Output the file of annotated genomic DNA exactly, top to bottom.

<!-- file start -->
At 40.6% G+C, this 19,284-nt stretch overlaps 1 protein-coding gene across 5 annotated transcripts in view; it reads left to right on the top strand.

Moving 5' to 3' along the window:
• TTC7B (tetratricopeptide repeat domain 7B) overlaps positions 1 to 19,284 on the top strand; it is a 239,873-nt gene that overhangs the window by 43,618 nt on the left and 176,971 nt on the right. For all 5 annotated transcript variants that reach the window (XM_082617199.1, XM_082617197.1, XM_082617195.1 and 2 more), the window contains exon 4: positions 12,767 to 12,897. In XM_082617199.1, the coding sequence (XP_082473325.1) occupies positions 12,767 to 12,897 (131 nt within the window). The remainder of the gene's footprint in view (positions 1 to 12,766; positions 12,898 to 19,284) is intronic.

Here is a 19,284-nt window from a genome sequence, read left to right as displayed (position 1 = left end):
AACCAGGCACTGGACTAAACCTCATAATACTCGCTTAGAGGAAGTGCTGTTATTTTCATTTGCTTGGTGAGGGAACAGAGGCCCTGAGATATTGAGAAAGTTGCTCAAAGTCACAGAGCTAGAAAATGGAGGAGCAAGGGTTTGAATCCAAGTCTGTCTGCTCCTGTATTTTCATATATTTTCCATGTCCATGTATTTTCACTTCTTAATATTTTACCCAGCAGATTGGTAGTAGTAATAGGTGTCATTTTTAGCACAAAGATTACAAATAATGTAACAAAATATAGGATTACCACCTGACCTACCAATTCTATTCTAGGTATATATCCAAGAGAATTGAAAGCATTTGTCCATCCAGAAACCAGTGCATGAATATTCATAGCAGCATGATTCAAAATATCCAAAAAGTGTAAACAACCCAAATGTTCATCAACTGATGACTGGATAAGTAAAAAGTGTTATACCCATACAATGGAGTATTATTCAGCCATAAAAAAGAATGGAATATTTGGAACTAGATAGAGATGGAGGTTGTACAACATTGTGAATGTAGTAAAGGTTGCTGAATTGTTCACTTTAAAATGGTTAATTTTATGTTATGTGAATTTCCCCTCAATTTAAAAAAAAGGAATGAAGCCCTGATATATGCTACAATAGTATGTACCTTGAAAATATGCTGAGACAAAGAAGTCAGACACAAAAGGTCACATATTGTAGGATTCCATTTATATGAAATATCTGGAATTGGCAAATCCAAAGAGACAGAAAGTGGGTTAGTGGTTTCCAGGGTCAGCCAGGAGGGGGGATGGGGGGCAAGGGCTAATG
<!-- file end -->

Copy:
At 40.6% G+C, this 19,284-nt stretch overlaps 1 protein-coding gene across 5 annotated transcripts in view; it reads left to right on the top strand.

Moving 5' to 3' along the window:
• TTC7B (tetratricopeptide repeat domain 7B) overlaps positions 1 to 19,284 on the top strand; it is a 239,873-nt gene that overhangs the window by 43,618 nt on the left and 176,971 nt on the right. For all 5 annotated transcript variants that reach the window (XM_082617199.1, XM_082617197.1, XM_082617195.1 and 2 more), the window contains exon 4: positions 12,767 to 12,897. In XM_082617199.1, the coding sequence (XP_082473325.1) occupies positions 12,767 to 12,897 (131 nt within the window). The remainder of the gene's footprint in view (positions 1 to 12,766; positions 12,898 to 19,284) is intronic.

Here is a 19,284-nt window from a genome sequence, read left to right as displayed (position 1 = left end):
AACCAGGCACTGGACTAAACCTCATAATACTCGCTTAGAGGAAGTGCTGTTATTTTCATTTGCTTGGTGAGGGAACAGAGGCCCTGAGATATTGAGAAAGTTGCTCAAAGTCACAGAGCTAGAAAATGGAGGAGCAAGGGTTTGAATCCAAGTCTGTCTGCTCCTGTATTTTCATATATTTTCCATGTCCATGTATTTTCACTTCTTAATATTTTACCCAGCAGATTGGTAGTAGTAATAGGTGTCATTTTTAGCACAAAGATTACAAATAATGTAACAAAATATAGGATTACCACCTGACCTACCAATTCTATTCTAGGTATATATCCAAGAGAATTGAAAGCATTTGTCCATCCAGAAACCAGTGCATGAATATTCATAGCAGCATGATTCAAAATATCCAAAAAGTGTAAACAACCCAAATGTTCATCAACTGATGACTGGATAAGTAAAAAGTGTTATACCCATACAATGGAGTATTATTCAGCCATAAAAAAGAATGGAATATTTGGAACTAGATAGAGATGGAGGTTGTACAACATTGTGAATGTAGTAAAGGTTGCTGAATTGTTCACTTTAAAATGGTTAATTTTATGTTATGTGAATTTCCCCTCAATTTAAAAAAAAGGAATGAAGCCCTGATATATGCTACAATAGTATGTACCTTGAAAATATGCTGAGACAAAGAAGTCAGACACAAAAGGTCACATATTGTAGGATTCCATTTATATGAAATATCTGGAATTGGCAAATCCAAAGAGACAGAAAGTGGGTTAGTGGTTTCCAGGGTCAGCCAGGAGGGGGGATGGGGGGCAAGGGCTAATG